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⭒ New Developments

Congress Preparing Nursing Home Legislation

For the first time in 20 years, Congress is considering new nursing home requirements, responding to persistent concerns that wealthy investors are profiteering at the expense of nursing home residents. The New York Times got Congress’ attention on September 23, 2007 when it reported that private investment firms are rapidly buying up large nursing home corporations and cutting staffing and care to increase profits. Click here to read the September 23, 2007 New York Times article: “More Profit and Less Nursing at Many Homes”

In addition to the Times’ report, other recent studies report that large investment firms are endangering residents by squeezing profits from funds intended for care and are using elaborate schemes to hide their assets and shield themselves from liability. Investment firms have purchased several large chains including Beverly Enterprises and Mariner Health Care. The Carlyle Group, an enormous investment company, is currently completing its $6.3 billion takeover of HCR Manor Care, the nation’s largest nursing home chain.

Congress has not considered major nursing home legislation since 1987, when it enacted the landmark Nursing Home Reform Act. Despite that law’s lofty expectations of nursing homes, the quality of resident care is not improving due to inadequate staffing, neglect by many nursing home operators, and poor enforcement by state and federal officials.

On November 15, Congress held two hearings on these issues, one by the House Ways and Means Subcommittee on Health and the other by the Senate Special Committee on Aging. More hearings are expected in the weeks ahead.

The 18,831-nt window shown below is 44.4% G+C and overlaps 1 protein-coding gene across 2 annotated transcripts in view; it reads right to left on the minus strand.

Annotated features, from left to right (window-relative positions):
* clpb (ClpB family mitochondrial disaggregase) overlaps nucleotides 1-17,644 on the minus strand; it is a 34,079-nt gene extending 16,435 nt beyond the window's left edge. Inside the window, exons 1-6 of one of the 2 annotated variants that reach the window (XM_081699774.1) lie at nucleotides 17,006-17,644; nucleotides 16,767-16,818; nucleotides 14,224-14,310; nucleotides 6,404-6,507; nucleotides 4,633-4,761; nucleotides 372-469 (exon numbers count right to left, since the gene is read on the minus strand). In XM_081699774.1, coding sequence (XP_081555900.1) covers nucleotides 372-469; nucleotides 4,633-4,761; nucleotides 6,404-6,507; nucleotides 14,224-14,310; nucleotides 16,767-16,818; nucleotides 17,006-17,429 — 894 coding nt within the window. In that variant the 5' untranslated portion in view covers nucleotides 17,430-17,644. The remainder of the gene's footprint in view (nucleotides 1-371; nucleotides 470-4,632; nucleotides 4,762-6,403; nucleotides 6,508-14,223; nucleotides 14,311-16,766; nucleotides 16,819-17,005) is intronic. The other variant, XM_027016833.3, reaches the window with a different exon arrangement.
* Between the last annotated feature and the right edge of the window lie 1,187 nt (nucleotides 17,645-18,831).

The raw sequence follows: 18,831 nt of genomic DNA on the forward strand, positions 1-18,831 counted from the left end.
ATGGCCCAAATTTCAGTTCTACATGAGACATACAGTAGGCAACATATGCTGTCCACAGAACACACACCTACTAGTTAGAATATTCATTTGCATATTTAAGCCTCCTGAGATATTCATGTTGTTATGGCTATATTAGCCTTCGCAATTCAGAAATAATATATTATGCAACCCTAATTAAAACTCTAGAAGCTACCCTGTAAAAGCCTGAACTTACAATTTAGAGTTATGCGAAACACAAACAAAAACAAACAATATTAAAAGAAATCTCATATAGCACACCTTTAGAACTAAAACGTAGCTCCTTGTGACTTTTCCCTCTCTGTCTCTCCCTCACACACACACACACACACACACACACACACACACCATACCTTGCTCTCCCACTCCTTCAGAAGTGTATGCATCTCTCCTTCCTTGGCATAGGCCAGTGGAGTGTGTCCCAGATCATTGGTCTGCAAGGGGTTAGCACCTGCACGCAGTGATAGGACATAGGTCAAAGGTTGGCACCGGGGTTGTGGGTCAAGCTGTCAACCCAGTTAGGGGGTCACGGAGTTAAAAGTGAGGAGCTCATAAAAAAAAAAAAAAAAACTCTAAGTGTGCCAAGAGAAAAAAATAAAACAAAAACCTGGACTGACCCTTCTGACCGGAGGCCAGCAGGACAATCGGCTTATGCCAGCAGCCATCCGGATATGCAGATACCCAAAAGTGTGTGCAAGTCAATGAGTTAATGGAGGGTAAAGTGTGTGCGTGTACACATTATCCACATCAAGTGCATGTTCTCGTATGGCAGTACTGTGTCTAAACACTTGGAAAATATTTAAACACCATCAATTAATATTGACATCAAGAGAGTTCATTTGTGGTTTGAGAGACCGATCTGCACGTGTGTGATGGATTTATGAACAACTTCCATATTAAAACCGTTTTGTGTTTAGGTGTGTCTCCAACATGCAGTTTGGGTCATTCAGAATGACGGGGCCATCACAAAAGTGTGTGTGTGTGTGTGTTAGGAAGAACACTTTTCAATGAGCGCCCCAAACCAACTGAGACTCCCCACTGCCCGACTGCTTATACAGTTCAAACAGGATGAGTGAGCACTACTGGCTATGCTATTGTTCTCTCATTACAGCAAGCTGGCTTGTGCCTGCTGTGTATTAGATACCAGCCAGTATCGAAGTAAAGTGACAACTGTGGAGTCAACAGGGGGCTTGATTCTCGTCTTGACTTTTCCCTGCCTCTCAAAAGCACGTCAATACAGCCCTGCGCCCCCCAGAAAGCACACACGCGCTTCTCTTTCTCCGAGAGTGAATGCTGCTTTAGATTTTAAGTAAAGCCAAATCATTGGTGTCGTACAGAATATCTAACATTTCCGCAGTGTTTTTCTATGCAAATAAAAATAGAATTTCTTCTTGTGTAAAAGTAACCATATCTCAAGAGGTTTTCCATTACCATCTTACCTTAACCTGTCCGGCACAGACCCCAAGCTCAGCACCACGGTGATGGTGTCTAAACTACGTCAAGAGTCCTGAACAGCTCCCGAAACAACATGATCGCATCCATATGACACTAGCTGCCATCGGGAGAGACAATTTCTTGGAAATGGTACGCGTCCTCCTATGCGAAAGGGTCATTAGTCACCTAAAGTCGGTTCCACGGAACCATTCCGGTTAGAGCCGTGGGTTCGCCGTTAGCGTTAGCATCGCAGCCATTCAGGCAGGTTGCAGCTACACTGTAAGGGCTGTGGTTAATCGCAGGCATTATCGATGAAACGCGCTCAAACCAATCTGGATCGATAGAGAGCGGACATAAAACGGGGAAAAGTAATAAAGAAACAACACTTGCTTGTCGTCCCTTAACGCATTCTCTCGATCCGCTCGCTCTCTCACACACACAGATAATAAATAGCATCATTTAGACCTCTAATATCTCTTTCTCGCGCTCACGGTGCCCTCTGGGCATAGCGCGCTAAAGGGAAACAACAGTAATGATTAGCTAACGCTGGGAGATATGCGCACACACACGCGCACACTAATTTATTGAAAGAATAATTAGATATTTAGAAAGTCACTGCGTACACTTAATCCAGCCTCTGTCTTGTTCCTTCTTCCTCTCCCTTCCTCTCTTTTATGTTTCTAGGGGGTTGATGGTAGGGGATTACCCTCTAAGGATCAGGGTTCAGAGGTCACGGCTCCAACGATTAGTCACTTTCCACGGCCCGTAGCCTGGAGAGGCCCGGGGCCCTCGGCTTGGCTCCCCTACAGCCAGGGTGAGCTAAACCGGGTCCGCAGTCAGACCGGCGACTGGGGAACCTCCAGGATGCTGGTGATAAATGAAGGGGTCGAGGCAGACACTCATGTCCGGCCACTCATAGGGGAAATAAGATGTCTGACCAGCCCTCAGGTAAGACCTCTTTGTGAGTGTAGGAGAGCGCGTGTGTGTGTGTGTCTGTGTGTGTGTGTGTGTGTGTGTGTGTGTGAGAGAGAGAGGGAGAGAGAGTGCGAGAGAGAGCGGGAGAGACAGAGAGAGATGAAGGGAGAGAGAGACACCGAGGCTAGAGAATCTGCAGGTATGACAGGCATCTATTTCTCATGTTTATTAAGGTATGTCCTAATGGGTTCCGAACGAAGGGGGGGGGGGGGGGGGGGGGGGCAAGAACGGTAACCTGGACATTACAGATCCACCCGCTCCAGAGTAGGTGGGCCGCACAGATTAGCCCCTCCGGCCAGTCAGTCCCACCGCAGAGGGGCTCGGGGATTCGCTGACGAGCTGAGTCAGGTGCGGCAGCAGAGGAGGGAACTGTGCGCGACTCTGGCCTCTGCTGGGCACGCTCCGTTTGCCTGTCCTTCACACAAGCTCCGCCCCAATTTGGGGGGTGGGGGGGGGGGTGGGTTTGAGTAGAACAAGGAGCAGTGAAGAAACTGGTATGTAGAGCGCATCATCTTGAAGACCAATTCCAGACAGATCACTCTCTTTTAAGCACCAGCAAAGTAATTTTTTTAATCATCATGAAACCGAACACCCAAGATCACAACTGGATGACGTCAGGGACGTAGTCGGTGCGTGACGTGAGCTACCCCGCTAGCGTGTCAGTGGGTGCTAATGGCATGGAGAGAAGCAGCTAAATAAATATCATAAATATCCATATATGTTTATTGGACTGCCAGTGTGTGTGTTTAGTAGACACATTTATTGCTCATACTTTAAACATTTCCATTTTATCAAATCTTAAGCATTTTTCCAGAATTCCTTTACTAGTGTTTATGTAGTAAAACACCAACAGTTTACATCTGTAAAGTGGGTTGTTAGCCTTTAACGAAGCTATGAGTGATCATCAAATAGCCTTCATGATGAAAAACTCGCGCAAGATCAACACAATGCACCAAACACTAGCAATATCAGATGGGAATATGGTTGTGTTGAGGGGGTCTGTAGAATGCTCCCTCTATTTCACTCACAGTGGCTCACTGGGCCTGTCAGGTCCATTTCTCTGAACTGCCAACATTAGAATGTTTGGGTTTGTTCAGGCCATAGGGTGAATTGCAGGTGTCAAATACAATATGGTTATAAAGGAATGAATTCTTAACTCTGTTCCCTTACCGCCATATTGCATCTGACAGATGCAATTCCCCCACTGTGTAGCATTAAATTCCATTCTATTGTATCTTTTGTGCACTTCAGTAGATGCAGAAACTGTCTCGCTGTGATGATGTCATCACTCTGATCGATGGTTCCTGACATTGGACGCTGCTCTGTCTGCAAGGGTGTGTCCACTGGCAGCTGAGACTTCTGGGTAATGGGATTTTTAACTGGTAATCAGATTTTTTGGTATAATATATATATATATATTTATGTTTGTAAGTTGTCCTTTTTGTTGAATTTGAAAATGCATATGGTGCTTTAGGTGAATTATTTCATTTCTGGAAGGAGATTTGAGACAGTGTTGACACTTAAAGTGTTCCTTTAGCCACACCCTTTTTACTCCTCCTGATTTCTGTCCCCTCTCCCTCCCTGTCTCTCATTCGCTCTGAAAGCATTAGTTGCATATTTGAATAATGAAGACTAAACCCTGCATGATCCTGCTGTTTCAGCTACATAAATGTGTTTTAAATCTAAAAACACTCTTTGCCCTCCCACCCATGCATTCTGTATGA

In announcing the Ways and Means hearing, Subcommittee Chairman Pete Starks of California stated: “It’s been far too long since Congress has focused on nursing home quality issues. I am concerned about quality issues and lack of accountability, particularly as more and more beneficiaries are now living in private equity–owned homes.” Hearing witnesses included Professor Charlene Harrington of UCSF, who testified that shocking cuts to registered nurse staffing since 2000 have reduced nursing home quality.

At the Senate Special Committee on Aging hearing, its chairman, Senator Kohl, announced that he and Senator Grassley were preparing legislation to increase transparency on nursing home ownership and staffing and to strengthen enforcement of nursing home standards. Committee witnesses recommended various other reforms, including improvements to Medicare’s Nursing Home Compare website, stronger civil fines and better collection practices, use of immediate corrective actions, systematic evaluation of nursing home chains, and minimum federal staffing standards. Several national advocacy organizations jointly submitted additional recommendations, many of them matching reforms CANHR is seeking in California.

Members of Congress are also seeking official investigations about the conduct of private investment firms. Senator Grassley and Senator Clinton each sought investigations by the U.S. Government Accountability Office (GAO). See links below.

Click here to read the October 24, 2007 New York Times article: “Inquiries at Investor–Owned Nursing Homes.” (pdf)

Click here to read Senator Grassley’s October 3, 2007 press release and letter to the GAO.

Click here to read Senators Grassley’s and Baucus’ October 18, 2007 press release and letters to CMS and private equity firms. (pdf)